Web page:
Archive for May, 2010

Olive Garden: When You’re Here, You’re Phony

May 11th, 2010

Ever since I started this blog, I’ve periodically considered doing a post about the Olive Garden‘s incredibly sappy  TV commercials.   I’ve always resisted, however, simply because they were such easy pickings.   But for some reason, the commercial I just saw pushed my resistance past the tipping point, and I decided I need to get this rant of my chest.

When you’re creating advertising, especially about something fun like eating out, it seems to me you owe it to your audience–and to your stockholders–to at least make an attempt to be clever.  After all, you’re asking people for 30 seconds of their precious time, and it’s only fair that you provide some entertainment value in return.  Unfortunately, the Olive Garden makes no such attempt.  All of their ads feature insufferably sunny Stepford wives, husbands and friends making and laughing at really lame jokes about how much they love this restaurant chain’s food.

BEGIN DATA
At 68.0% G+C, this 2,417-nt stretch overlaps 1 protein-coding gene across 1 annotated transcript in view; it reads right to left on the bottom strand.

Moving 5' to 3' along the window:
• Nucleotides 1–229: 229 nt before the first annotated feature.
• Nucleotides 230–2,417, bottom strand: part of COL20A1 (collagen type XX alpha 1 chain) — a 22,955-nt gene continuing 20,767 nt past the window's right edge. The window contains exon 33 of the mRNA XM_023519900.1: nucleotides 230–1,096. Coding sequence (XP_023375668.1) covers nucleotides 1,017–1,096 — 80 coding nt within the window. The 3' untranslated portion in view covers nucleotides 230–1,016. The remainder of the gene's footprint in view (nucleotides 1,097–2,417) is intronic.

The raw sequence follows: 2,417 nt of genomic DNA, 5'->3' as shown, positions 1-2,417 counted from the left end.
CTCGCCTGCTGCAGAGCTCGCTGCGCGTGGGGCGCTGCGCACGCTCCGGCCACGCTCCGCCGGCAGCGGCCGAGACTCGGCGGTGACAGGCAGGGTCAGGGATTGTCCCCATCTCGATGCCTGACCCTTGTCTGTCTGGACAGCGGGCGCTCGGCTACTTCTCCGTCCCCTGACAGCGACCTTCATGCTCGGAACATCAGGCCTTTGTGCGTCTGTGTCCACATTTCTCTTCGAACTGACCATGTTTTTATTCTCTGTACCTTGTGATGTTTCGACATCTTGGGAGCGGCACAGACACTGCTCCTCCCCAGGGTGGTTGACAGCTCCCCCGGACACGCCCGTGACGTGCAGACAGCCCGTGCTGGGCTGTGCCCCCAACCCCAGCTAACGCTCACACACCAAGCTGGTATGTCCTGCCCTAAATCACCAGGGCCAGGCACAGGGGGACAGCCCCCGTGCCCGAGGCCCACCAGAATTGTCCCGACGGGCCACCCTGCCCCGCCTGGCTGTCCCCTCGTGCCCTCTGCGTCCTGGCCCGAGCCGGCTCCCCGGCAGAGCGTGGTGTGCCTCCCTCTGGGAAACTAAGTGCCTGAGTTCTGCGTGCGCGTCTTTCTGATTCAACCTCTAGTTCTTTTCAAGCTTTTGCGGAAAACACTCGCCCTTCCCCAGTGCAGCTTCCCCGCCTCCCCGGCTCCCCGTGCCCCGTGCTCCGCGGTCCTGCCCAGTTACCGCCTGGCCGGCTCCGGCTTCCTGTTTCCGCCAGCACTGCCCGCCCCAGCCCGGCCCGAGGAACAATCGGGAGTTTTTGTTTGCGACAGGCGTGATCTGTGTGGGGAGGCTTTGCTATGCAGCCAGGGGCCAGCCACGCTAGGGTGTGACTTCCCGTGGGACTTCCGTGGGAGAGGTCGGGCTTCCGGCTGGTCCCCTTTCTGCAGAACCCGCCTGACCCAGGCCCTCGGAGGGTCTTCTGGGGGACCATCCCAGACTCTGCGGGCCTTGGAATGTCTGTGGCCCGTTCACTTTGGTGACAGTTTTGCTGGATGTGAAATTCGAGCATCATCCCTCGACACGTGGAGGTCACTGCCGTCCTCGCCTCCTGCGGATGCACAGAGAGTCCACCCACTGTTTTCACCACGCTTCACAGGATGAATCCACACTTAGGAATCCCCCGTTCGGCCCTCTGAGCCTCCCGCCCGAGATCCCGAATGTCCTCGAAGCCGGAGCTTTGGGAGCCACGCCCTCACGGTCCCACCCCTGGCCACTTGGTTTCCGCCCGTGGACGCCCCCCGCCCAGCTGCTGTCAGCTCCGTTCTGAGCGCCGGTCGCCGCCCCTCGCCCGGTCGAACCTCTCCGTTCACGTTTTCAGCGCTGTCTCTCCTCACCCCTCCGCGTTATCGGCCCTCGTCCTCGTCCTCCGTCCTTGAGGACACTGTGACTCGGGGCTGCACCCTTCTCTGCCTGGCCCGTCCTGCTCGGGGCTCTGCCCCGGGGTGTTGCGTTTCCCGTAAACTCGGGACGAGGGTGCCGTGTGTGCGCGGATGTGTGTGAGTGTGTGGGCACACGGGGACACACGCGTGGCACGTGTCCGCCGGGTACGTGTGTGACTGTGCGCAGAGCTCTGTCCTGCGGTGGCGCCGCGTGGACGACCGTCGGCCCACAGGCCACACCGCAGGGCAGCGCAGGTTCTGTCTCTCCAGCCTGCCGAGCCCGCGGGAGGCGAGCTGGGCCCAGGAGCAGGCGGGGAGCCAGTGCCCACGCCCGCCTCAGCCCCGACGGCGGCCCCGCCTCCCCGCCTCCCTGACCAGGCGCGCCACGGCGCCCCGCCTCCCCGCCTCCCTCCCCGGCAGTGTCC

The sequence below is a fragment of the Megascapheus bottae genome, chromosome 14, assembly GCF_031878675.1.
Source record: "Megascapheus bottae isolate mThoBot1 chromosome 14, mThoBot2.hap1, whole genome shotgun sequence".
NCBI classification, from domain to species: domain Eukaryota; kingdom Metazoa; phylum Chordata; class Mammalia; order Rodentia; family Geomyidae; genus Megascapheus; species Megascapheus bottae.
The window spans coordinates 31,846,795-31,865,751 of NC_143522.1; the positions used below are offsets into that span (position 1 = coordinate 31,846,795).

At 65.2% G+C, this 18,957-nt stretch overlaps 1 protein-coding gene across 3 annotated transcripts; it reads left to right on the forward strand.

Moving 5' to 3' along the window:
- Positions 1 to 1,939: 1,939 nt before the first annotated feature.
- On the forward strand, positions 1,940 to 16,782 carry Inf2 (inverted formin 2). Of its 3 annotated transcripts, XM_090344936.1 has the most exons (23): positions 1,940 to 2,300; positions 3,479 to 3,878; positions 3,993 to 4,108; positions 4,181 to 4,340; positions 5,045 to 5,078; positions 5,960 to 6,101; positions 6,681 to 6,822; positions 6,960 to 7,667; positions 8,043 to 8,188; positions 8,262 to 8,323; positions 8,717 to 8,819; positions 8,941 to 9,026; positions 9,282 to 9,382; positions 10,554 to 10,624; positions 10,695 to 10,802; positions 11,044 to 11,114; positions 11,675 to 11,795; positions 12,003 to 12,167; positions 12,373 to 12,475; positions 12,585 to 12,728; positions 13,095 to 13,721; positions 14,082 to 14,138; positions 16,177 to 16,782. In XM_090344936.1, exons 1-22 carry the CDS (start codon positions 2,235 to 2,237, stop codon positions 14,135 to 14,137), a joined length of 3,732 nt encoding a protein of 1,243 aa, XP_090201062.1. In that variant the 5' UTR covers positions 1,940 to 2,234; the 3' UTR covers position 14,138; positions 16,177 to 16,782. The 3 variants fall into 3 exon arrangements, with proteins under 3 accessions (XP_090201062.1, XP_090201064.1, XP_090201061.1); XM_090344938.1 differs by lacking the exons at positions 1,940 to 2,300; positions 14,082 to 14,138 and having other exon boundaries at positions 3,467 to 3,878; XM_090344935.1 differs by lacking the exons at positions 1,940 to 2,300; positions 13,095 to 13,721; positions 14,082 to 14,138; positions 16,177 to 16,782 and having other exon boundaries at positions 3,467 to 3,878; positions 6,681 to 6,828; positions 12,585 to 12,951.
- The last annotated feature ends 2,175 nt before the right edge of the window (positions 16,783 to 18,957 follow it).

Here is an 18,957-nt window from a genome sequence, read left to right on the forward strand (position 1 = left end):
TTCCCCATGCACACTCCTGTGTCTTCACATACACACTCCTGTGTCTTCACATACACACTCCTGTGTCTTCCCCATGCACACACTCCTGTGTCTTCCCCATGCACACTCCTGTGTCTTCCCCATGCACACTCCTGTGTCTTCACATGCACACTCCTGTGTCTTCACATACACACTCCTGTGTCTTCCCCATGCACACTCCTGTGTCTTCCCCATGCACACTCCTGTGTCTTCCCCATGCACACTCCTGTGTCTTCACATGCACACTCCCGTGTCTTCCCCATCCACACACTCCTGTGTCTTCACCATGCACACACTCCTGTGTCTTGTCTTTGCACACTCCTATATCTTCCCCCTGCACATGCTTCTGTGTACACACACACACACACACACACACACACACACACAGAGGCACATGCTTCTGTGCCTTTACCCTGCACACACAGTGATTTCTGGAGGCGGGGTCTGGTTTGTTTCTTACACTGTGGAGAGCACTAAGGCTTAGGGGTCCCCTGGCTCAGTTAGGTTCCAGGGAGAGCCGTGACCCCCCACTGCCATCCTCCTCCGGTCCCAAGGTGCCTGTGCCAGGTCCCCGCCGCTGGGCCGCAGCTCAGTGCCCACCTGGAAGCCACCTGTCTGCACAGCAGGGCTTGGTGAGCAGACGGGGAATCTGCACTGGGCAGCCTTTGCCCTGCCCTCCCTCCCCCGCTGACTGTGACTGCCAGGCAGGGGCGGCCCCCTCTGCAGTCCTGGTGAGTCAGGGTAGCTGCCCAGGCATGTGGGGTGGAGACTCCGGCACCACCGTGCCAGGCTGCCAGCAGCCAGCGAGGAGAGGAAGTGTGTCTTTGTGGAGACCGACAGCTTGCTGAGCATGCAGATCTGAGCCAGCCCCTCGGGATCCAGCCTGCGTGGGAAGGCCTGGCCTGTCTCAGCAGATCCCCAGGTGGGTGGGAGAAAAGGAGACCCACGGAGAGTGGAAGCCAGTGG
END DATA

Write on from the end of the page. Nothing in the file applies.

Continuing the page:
Despite this, however, Olive Garden’s sales are growing, and it may well be that the advertising is actually working.  How can that possibly be?  The fact is that Olive Garden does a lot of things right.  Their ads–annoying as they are–have a very consistent look and feel that make it very clear which brand is being advertised.  The restaurant decor is always quite pleasant.  Some ads tell how their recipes are created in an Olive Garden Culinary Institute of Tuscany in a restored 11th century village; while this might be a marketing gimmick, I think it’s a pretty good one that, if anything, should get more emphasis in the company’s marketing.  And I have to admit that the ads make their food look pretty tasty.

So why am I ranting?  Because I believe their ads would be even more effective if they replaced the saccharine with some Italian spice.  Dump the lame jokes and the lamer laughs and add a dash or three of sophisticated humor.  The food and ambience will still be as appealing, but more viewers will pay attention if they know it will make them smile or laugh instead of frown or retch.

What’s more, it will reduce the risk that viewers will avoid the restaurant for fear that they’ll be seated near a table of dorky people with really bad senses of humor.